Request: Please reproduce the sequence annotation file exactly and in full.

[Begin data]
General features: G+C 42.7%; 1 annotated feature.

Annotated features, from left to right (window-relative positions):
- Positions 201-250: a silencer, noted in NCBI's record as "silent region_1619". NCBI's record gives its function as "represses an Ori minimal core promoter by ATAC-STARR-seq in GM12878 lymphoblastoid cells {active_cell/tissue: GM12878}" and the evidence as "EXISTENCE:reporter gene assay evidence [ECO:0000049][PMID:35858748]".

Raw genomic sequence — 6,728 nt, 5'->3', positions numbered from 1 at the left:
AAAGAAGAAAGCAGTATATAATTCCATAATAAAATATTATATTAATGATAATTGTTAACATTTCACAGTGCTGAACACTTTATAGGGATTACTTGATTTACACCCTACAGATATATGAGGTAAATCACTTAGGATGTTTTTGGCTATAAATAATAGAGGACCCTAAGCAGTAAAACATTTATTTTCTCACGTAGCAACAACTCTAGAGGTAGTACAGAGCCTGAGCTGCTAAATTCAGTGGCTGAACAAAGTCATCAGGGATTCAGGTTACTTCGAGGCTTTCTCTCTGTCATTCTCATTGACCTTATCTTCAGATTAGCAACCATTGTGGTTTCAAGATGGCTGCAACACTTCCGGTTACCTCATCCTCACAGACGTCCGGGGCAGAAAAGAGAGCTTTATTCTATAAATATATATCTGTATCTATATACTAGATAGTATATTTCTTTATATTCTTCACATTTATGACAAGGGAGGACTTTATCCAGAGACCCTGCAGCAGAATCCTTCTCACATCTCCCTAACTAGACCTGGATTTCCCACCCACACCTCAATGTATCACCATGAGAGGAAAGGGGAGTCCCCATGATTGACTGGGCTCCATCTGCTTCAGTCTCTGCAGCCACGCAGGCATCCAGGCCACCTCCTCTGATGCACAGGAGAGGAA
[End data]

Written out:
General features: G+C 42.7%; 1 annotated feature.

Annotated features, from left to right (window-relative positions):
- Positions 201-250: a silencer, noted in NCBI's record as "silent region_1619". NCBI's record gives its function as "represses an Ori minimal core promoter by ATAC-STARR-seq in GM12878 lymphoblastoid cells {active_cell/tissue: GM12878}" and the evidence as "EXISTENCE:reporter gene assay evidence [ECO:0000049][PMID:35858748]".

Raw genomic sequence — 6,728 nt, 5'->3', positions numbered from 1 at the left:
AAAGAAGAAAGCAGTATATAATTCCATAATAAAATATTATATTAATGATAATTGTTAACATTTCACAGTGCTGAACACTTTATAGGGATTACTTGATTTACACCCTACAGATATATGAGGTAAATCACTTAGGATGTTTTTGGCTATAAATAATAGAGGACCCTAAGCAGTAAAACATTTATTTTCTCACGTAGCAACAACTCTAGAGGTAGTACAGAGCCTGAGCTGCTAAATTCAGTGGCTGAACAAAGTCATCAGGGATTCAGGTTACTTCGAGGCTTTCTCTCTGTCATTCTCATTGACCTTATCTTCAGATTAGCAACCATTGTGGTTTCAAGATGGCTGCAACACTTCCGGTTACCTCATCCTCACAGACGTCCGGGGCAGAAAAGAGAGCTTTATTCTATAAATATATATCTGTATCTATATACTAGATAGTATATTTCTTTATATTCTTCACATTTATGACAAGGGAGGACTTTATCCAGAGACCCTGCAGCAGAATCCTTCTCACATCTCCCTAACTAGACCTGGATTTCCCACCCACACCTCAATGTATCACCATGAGAGGAAAGGGGAGTCCCCATGATTGACTGGGCTCCATCTGCTTCAGTCTCTGCAGCCACGCAGGCATCCAGGCCACCTCCTCTGATGCACAGGAGAGGAA